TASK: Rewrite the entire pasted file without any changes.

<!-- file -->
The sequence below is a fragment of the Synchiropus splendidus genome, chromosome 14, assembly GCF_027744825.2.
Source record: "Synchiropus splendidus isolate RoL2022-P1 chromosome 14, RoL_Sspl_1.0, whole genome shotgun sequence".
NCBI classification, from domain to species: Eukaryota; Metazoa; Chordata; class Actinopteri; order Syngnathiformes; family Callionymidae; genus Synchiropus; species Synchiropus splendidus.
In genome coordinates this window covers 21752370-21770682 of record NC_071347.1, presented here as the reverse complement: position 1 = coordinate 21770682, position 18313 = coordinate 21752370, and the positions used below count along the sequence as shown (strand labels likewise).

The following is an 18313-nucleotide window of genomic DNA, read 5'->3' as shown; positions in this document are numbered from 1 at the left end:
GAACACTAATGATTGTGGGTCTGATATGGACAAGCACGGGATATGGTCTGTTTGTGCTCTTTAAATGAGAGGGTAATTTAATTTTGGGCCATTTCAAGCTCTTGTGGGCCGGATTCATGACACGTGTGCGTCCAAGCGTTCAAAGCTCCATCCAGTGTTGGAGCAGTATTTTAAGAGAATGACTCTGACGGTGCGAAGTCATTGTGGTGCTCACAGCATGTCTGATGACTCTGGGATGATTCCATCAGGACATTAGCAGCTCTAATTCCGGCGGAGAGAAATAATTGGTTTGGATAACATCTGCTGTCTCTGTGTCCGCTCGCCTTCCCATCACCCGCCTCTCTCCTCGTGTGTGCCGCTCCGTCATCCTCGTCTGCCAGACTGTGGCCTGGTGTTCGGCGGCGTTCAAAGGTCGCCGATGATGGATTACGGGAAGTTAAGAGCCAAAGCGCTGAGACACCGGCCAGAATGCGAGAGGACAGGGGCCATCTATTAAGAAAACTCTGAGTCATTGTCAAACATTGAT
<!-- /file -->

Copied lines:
The sequence below is a fragment of the Synchiropus splendidus genome, chromosome 14, assembly GCF_027744825.2.
Source record: "Synchiropus splendidus isolate RoL2022-P1 chromosome 14, RoL_Sspl_1.0, whole genome shotgun sequence".
NCBI classification, from domain to species: Eukaryota; Metazoa; Chordata; class Actinopteri; order Syngnathiformes; family Callionymidae; genus Synchiropus; species Synchiropus splendidus.
In genome coordinates this window covers 21752370-21770682 of record NC_071347.1, presented here as the reverse complement: position 1 = coordinate 21770682, position 18313 = coordinate 21752370, and the positions used below count along the sequence as shown (strand labels likewise).

The following is an 18313-nucleotide window of genomic DNA, read 5'->3' as shown; positions in this document are numbered from 1 at the left end:
GAACACTAATGATTGTGGGTCTGATATGGACAAGCACGGGATATGGTCTGTTTGTGCTCTTTAAATGAGAGGGTAATTTAATTTTGGGCCATTTCAAGCTCTTGTGGGCCGGATTCATGACACGTGTGCGTCCAAGCGTTCAAAGCTCCATCCAGTGTTGGAGCAGTATTTTAAGAGAATGACTCTGACGGTGCGAAGTCATTGTGGTGCTCACAGCATGTCTGATGACTCTGGGATGATTCCATCAGGACATTAGCAGCTCTAATTCCGGCGGAGAGAAATAATTGGTTTGGATAACATCTGCTGTCTCTGTGTCCGCTCGCCTTCCCATCACCCGCCTCTCTCCTCGTGTGTGCCGCTCCGTCATCCTCGTCTGCCAGACTGTGGCCTGGTGTTCGGCGGCGTTCAAAGGTCGCCGATGATGGATTACGGGAAGTTAAGAGCCAAAGCGCTGAGACACCGGCCAGAATGCGAGAGGACAGGGGCCATCTATTAAGAAAACTCTGAGTCATTGTCAAACATTGAT